We have a rocking chair in the corner of their room next to the bookshelf. Honestly, though, I use whatever quiet spot is closest - recliner, couch, dining room chair, even a step stool in the kitchen. As long as they can be still and I can see them it works for us.
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Old 03-19-2005, 06:23 PM   #8
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Default Re: help me with my comfort corner

I did want to say that being still is not something required in the general comfort corner--just calming down
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Old 03-19-2005, 10:53 PM   #9
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Default Re: help me with my comfort corner

i see. it's more like a *time in* than a *time out.* meaning, not punitive, obviously. and is a totally positive place to be.

when *do* you discuss the behavior? before? after? do you at all? specifically with a 2.5-3 yo spirited boy.
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Old 03-20-2005, 06:51 AM   #10
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Default Re: help me with my comfort corner

It sounds like a great idea to me! The question is...how do I sell dh on it when he will only accuse me of rewarding bad behavior? He still is struggling with GBD - he laughs hysterically when I offer to help ds do something I've asked. Any suggestions?
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Old 03-20-2005, 08:44 AM   #11
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Default Re: help me with my comfort corner

Good questions all

I usually find that I don't need to specifically address the behavior--usually the child will actively reconnect, often including unsolicited apology, when they come out feeling better. Remember, it's based on the principle that people who feel good, act good Although, I might prompt certain children or on certain days with, "I think we should reconnect before we go on. That was really rough on me. Is there a way you can make amends for what happened back there?" Otherwise I try to be like the father of the prodigal son and run to them as soon as I see them coming, and hug them, and then we go on together through the day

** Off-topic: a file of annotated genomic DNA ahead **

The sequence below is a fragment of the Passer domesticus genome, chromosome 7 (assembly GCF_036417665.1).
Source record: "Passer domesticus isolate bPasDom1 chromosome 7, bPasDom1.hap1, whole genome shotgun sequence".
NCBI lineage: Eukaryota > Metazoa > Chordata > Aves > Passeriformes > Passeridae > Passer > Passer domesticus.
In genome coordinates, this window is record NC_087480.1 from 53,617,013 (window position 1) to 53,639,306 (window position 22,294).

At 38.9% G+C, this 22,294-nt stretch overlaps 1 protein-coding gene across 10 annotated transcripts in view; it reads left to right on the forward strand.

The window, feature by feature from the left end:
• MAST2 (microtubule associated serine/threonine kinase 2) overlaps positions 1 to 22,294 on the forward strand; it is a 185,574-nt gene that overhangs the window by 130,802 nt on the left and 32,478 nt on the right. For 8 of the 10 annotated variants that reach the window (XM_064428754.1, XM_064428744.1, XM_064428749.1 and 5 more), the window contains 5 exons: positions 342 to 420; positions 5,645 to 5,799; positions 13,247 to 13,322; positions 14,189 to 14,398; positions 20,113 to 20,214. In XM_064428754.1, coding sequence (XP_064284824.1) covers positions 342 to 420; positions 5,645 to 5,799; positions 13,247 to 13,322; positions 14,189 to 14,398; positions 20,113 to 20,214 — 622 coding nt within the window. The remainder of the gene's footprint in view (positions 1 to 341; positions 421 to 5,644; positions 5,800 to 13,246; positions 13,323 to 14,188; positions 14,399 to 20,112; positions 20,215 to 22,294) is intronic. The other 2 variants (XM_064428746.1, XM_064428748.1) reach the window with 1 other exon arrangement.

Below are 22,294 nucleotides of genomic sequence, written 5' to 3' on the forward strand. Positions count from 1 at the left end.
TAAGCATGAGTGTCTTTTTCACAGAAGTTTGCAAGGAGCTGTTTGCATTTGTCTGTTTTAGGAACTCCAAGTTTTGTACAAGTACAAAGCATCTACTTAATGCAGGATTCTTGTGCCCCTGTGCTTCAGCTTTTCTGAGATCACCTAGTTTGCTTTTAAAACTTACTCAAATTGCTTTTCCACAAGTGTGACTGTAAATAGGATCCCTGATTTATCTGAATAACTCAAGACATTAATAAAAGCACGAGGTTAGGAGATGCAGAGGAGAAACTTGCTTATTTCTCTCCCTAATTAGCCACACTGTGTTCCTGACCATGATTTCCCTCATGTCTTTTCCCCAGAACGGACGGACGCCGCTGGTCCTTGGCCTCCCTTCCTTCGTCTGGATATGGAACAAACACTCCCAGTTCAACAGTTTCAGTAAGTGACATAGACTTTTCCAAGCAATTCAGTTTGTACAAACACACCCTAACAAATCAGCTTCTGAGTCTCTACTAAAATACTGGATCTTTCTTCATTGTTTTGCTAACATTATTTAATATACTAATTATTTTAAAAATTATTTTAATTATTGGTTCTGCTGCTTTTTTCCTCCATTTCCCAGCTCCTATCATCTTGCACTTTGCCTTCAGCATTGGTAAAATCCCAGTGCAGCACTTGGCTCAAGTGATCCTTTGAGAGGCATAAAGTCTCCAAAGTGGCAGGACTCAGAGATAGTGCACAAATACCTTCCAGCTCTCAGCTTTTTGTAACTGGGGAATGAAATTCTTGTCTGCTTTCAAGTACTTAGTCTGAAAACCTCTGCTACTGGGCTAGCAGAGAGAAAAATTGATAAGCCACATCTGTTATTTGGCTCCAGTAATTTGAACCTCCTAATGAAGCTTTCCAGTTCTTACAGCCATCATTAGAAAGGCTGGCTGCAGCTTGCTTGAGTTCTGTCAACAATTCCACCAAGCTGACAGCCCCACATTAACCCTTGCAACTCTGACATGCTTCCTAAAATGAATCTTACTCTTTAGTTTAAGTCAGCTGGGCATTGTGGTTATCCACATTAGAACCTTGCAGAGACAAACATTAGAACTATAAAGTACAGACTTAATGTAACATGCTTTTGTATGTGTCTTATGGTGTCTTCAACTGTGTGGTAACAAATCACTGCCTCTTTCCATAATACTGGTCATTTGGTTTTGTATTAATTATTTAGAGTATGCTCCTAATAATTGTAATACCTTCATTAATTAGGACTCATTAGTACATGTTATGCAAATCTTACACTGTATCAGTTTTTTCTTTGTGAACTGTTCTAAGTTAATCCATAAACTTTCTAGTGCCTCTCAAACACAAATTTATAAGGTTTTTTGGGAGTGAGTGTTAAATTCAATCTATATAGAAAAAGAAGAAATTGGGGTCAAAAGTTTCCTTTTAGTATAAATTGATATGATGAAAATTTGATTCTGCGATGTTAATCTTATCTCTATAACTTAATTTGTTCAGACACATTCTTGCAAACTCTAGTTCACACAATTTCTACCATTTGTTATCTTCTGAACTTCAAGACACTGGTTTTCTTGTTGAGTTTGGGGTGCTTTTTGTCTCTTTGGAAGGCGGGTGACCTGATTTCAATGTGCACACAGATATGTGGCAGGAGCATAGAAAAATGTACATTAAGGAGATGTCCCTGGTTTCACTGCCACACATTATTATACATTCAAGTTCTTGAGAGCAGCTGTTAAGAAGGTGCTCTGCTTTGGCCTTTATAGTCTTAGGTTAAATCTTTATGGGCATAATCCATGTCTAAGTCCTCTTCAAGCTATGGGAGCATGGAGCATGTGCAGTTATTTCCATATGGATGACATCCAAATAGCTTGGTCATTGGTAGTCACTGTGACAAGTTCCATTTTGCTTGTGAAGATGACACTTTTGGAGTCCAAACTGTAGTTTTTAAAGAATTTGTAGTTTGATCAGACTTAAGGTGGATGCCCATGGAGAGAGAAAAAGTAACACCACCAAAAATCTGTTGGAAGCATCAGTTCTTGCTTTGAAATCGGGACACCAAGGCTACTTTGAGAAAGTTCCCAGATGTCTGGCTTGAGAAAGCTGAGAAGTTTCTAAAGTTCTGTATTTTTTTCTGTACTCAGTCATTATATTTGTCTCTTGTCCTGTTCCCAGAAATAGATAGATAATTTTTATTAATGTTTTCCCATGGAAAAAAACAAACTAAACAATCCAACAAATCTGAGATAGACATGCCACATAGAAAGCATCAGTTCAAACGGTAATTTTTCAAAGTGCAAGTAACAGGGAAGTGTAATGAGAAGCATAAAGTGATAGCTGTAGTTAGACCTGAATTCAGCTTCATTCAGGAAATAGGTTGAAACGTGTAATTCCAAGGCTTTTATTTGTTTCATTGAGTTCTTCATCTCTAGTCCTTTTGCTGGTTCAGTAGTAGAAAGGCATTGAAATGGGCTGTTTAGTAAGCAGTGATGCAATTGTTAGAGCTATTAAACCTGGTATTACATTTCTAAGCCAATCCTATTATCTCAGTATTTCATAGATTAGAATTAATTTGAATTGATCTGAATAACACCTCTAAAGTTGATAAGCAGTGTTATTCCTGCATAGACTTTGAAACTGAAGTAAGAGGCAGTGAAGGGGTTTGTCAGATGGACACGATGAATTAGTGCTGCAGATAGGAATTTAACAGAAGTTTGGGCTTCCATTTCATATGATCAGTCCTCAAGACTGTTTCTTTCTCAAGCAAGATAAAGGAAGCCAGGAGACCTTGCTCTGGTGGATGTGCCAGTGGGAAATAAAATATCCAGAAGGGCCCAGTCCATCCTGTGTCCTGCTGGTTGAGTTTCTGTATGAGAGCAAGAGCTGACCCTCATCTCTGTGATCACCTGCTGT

I am working on character development all the time and I really believe what Becky Bailey says in "Easy to Love, Difficult to Discipline", which is that you get more of what you focus on. For this reason I try to not focus on the negative behavior. I might comment that I am enjoying them more when they come back with a good attitude, or thank them for cooperating as they do. But I focus my attention on when they are behaving well. I also would actively work on teaching to any chronic issues we're struggling. I love pulling out my KONOS books and doing a week or two of focusing on a character issue that we need some attention on. It's a backdoor approach that is less resisted by children (and adults) and as I teach how *to* behave, and fill their mind with God's thoughts and my own on a subject, it takes root and grows into better behavior.

As for the idea of rewarding poor behavior, If you aren't actively high fiving and saying "awesome" about their poor behavior then you aren't rewarding or encouraging it. I've never thanked my child for yelling or said that if they did I'd give them ice cream But if I come over and you've been having a bad day and not behaving well (maybe grousing or yelling at the kids, not doing your responsibilities around the house, etc) which would you prefer me to do:

1) "I'm disgusted at the way you've been behaving today. Your children deserve better than this. What kind of a mother do you think you are? You need to go into your room for 30 minutes (1 minute per year ) and really think about how bad you are. I will come and get you in 1/2 hour and then I will be nice to you."

or

2) "Wow, you're having a bad day. How about I watch the kids for a bit and you go get a cup of coffee and take a break Come back when you're feeling better and if you want to talk about what's going on we can do it then."
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Old 03-20-2005, 11:59 AM   #12
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Default Re: help me with my comfort corner

Quote:
"I'm disgusted at the way you've been behaving today. Your children deserve better than this. What kind of a mother do you think you are? You need to go into your room for 30 minutes (1 minute per year wink ) and really think about how bad you are. I will come and get you in 1/2 hour and then I will be nice to you."